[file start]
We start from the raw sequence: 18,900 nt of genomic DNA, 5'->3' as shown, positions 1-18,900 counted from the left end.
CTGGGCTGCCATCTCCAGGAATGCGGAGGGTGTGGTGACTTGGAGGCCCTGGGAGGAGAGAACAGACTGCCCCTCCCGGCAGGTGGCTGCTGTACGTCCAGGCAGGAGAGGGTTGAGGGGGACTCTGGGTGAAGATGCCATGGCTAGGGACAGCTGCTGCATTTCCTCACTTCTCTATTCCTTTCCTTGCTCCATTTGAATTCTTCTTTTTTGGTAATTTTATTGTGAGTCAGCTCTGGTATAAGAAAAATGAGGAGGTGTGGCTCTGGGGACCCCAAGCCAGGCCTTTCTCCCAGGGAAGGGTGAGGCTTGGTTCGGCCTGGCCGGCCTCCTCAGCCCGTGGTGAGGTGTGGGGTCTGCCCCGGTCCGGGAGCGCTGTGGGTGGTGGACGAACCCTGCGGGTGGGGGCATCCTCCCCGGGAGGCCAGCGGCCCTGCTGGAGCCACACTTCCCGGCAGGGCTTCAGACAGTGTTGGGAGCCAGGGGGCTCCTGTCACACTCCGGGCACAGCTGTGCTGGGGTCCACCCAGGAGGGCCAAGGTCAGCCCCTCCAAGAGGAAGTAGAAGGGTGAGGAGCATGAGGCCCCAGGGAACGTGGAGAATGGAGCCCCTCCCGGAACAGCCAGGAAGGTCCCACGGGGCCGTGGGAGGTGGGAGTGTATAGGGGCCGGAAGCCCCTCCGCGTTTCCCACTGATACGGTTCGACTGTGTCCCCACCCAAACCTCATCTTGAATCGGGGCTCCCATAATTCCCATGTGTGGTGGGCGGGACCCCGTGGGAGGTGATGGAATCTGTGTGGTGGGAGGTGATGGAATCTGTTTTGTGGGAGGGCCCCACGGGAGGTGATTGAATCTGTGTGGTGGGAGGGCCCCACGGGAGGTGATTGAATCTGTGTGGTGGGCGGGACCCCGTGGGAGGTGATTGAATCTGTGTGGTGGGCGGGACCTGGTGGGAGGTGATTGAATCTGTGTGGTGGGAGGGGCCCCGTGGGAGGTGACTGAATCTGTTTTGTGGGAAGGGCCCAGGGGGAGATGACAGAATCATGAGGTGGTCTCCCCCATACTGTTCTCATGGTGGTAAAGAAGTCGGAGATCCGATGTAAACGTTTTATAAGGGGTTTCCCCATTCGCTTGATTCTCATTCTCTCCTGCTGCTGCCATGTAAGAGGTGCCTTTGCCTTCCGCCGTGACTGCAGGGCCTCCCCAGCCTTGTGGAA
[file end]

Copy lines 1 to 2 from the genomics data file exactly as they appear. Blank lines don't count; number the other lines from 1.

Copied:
We start from the raw sequence: 18,900 nt of genomic DNA, 5'->3' as shown, positions 1-18,900 counted from the left end.
CTGGGCTGCCATCTCCAGGAATGCGGAGGGTGTGGTGACTTGGAGGCCCTGGGAGGAGAGAACAGACTGCCCCTCCCGGCAGGTGGCTGCTGTACGTCCAGGCAGGAGAGGGTTGAGGGGGACTCTGGGTGAAGATGCCATGGCTAGGGACAGCTGCTGCATTTCCTCACTTCTCTATTCCTTTCCTTGCTCCATTTGAATTCTTCTTTTTTGGTAATTTTATTGTGAGTCAGCTCTGGTATAAGAAAAATGAGGAGGTGTGGCTCTGGGGACCCCAAGCCAGGCCTTTCTCCCAGGGAAGGGTGAGGCTTGGTTCGGCCTGGCCGGCCTCCTCAGCCCGTGGTGAGGTGTGGGGTCTGCCCCGGTCCGGGAGCGCTGTGGGTGGTGGACGAACCCTGCGGGTGGGGGCATCCTCCCCGGGAGGCCAGCGGCCCTGCTGGAGCCACACTTCCCGGCAGGGCTTCAGACAGTGTTGGGAGCCAGGGGGCTCCTGTCACACTCCGGGCACAGCTGTGCTGGGGTCCACCCAGGAGGGCCAAGGTCAGCCCCTCCAAGAGGAAGTAGAAGGGTGAGGAGCATGAGGCCCCAGGGAACGTGGAGAATGGAGCCCCTCCCGGAACAGCCAGGAAGGTCCCACGGGGCCGTGGGAGGTGGGAGTGTATAGGGGCCGGAAGCCCCTCCGCGTTTCCCACTGATACGGTTCGACTGTGTCCCCACCCAAACCTCATCTTGAATCGGGGCTCCCATAATTCCCATGTGTGGTGGGCGGGACCCCGTGGGAGGTGATGGAATCTGTGTGGTGGGAGGTGATGGAATCTGTTTTGTGGGAGGGCCCCACGGGAGGTGATTGAATCTGTGTGGTGGGAGGGCCCCACGGGAGGTGATTGAATCTGTGTGGTGGGCGGGACCCCGTGGGAGGTGATTGAATCTGTGTGGTGGGCGGGACCTGGTGGGAGGTGATTGAATCTGTGTGGTGGGAGGGGCCCCGTGGGAGGTGACTGAATCTGTTTTGTGGGAAGGGCCCAGGGGGAGATGACAGAATCATGAGGTGGTCTCCCCCATACTGTTCTCATGGTGGTAAAGAAGTCGGAGATCCGATGTAAACGTTTTATAAGGGGTTTCCCCATTCGCTTGATTCTCATTCTCTCCTGCTGCTGCCATGTAAGAGGTGCCTTTGCCTTCCGCCGTGACTGCAGGGCCTCCCCAGCCTTGTGGAA